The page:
The Reading Journal is a powerful learning tool every reader and Language Arts/English instructor should use with their students! When students are shown how to use reading journals to their advantage, they can be the ultimate reading resource into how a student's brain works during the reading process.
I require my students to use the old-school composition books as their reading journals. Because of their durability and size, they work well for us throughout the school year.
Before we get started, I ask my students to write their first and last names on the cover and inside of their reading journals along with their class period. As we begin using our journal, I also require them to use labels that include the title of what we're working on, the date, and other info. that might be important such as chapter numbers/titles, page numbers, etc. These may seem like no-brainers, but you'd be surprised how many high school students overlook the importance of labeling work.
One of the first journal entries I have my students write in their reading journals is an entry entitled My Reading History that answers the following prompts:
- My favorite book is...
- My favorite author is...
- The last book I finished was...
- Books I'm currently reading...
- My favorite kind of book is...
- I read _____ number of books per year.
As always, I model this entry with my own answers in my reading journal first. I then share them with the entire class. I explain to them, "This entry gives me some basic background knowledge as to what kind of readers you are. It also shows me what your reading interests are and how often you read. Information like this is important because it helps me design the reading activities we will need to do this year."
After this, we move into creating a list entitled Books I Want to Read This Year. Even if students only list a few books, I've set an expectation in my classroom that shows students, "Yes, she's serious about reading. Looks like we might be doing a lot of work with reading this year." As the year progresses and students learn about books from other students, a visit to the library, myself, etc., we can add to this list any time we want to.
Our reading journal also serves as a place for note-taking. When I teach a mini-lesson on Selecting, Speed, Accuracy, Phrasing, Expression, Understanding, or Thinking, I model the notes I want my students to have in my own reading journal (see pgs. 24-56 in Reading Allowed: Making Sure the "R" Comes First). We'll use these notes as our criteria for what makes good reading and our reading journal is the perfect place for us to copy them down because we'll use it all year long.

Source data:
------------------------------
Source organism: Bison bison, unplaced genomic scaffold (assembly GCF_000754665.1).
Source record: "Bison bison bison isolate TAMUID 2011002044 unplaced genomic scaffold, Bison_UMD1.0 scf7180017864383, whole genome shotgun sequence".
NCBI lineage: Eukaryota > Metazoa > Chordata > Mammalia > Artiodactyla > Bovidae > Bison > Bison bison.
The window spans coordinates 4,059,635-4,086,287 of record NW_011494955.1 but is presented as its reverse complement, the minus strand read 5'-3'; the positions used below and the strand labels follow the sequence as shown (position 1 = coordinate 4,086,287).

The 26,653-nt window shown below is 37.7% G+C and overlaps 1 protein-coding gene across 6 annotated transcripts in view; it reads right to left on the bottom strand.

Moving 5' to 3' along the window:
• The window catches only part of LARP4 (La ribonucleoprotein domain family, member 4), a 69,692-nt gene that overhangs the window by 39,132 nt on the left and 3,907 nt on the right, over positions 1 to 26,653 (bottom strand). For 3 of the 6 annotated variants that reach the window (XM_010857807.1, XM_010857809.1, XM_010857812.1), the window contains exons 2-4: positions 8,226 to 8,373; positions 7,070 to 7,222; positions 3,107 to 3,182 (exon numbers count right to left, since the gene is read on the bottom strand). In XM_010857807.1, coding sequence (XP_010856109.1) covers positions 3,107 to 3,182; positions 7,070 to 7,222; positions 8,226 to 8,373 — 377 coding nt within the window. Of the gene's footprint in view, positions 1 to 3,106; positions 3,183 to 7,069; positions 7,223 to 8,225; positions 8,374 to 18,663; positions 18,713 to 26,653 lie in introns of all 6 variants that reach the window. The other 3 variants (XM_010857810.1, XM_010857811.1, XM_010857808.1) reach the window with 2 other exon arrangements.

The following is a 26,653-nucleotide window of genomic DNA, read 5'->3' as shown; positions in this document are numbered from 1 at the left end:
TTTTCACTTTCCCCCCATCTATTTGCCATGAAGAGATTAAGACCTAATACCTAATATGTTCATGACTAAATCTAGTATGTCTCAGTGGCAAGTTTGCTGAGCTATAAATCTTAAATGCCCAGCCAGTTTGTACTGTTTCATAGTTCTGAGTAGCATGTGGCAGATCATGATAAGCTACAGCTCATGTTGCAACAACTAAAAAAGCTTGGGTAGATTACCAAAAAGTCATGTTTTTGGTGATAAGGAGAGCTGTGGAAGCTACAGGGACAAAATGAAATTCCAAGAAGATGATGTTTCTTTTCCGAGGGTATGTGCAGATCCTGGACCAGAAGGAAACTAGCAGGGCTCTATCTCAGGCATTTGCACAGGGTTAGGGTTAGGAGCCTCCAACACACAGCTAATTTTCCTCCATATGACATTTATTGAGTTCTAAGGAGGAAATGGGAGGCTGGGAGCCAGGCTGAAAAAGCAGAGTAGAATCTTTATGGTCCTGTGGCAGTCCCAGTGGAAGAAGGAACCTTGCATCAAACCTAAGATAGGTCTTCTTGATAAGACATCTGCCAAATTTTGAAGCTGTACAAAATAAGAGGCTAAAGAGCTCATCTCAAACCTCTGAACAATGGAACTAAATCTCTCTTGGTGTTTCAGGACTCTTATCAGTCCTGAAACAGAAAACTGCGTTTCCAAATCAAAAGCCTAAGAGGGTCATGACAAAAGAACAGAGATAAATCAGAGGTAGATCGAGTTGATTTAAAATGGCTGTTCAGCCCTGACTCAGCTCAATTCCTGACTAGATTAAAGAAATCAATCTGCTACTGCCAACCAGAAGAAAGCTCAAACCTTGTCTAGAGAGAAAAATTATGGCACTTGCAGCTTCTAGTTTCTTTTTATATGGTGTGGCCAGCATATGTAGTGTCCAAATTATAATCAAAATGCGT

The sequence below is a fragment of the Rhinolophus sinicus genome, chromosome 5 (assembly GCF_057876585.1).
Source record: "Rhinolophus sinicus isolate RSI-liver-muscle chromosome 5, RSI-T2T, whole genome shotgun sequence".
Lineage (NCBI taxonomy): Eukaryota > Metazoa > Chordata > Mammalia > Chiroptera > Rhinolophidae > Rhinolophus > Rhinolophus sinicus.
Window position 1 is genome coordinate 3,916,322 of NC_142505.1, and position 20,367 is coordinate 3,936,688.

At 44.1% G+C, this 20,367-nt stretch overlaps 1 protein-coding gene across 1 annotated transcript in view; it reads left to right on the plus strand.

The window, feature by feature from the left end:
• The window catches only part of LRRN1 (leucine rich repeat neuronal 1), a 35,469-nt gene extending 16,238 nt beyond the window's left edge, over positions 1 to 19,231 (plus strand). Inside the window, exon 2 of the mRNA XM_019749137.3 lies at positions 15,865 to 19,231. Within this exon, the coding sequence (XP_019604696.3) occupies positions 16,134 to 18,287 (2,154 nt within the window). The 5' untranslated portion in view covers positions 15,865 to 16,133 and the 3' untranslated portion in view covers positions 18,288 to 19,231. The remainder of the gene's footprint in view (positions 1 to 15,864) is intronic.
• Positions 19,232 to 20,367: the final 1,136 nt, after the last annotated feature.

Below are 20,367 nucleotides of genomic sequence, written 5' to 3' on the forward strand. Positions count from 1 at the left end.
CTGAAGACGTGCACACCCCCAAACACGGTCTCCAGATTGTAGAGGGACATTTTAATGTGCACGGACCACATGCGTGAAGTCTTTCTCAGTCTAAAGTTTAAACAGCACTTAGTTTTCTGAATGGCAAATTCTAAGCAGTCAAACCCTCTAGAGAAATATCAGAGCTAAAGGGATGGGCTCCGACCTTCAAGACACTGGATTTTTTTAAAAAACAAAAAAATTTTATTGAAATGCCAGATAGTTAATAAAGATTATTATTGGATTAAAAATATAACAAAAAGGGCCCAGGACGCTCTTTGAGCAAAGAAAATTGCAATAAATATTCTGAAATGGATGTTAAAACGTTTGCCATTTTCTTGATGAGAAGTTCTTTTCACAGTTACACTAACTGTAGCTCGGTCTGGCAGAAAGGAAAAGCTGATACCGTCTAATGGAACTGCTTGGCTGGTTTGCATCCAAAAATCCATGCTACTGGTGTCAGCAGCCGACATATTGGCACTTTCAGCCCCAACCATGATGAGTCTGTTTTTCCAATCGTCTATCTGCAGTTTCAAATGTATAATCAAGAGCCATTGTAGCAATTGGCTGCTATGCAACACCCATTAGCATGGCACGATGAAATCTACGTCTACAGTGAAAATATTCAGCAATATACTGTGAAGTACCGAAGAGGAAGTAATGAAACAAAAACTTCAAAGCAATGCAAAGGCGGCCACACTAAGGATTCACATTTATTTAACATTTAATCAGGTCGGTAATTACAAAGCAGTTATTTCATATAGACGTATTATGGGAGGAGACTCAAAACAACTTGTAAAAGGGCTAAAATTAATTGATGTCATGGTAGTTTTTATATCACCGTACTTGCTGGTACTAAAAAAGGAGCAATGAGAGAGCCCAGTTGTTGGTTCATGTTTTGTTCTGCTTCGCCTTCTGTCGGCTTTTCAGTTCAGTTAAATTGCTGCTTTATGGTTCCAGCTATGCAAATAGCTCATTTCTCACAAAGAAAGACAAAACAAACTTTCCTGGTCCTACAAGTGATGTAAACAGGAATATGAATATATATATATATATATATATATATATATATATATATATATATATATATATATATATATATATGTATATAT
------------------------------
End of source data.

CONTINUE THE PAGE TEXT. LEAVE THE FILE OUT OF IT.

If we go to the Library or guest authors appear on campus, I require my students to write down what they like/don't like about the speaker, anything that sounds interesting, titles of texts shared, resources, etc. By having them keep notes like this, I'm holding them accountable for paying attention and listening to the speaker. I'm also setting up the foundation for our discussion when we returen to the classroom.
Journal Entries About What We're Reading
Our reading journals also serve as a home for the work with do with various texts. We start out with easier entries that include why we picked a particular book, favorite parts in that book, questions we have while we're reading, etc.
As we progress through the reading process and school year, we move into journal entries that require more thought like sets of questions called Read Like a Reader/Read Like a Writer (see pgs. 143-153 in Reading Allowed). Later, we'll move into even more sophisticated journaling that focuses on writing techniques in a particular genre.
Model, Model, Model
When students are shown how to use a reading journal to their advantage, they're more prone to use it. Regardless of a reader's skill level, reading journals work best when students see examples of what they're expected to do. That's why, as English instructors, we need to model labeling entries, creating book lists, answering questions, copying excerpts, and the skills good readers use each time they read. Modeling shows students that even good readers need to write things down, too.
Requiring students to keep reading journals shows them that I'm interested in their growth in the reading skills we teach them, whether or not they understand what they're reading, how their reading interests may change over time, and whether or not they keep track of their reading. Because I cannot crawl into my students' heads to monitor how their brains work during the reading process, I have to use tools like reading journals to help me figure out what they're thinking and why.
Reading journals used in purposeful ways with clear expectations work because kids see reading in ways they never thought possible. When I see students take journaling to levels I haven't even thought of, I know the work we've done with our reading journals has been worth it.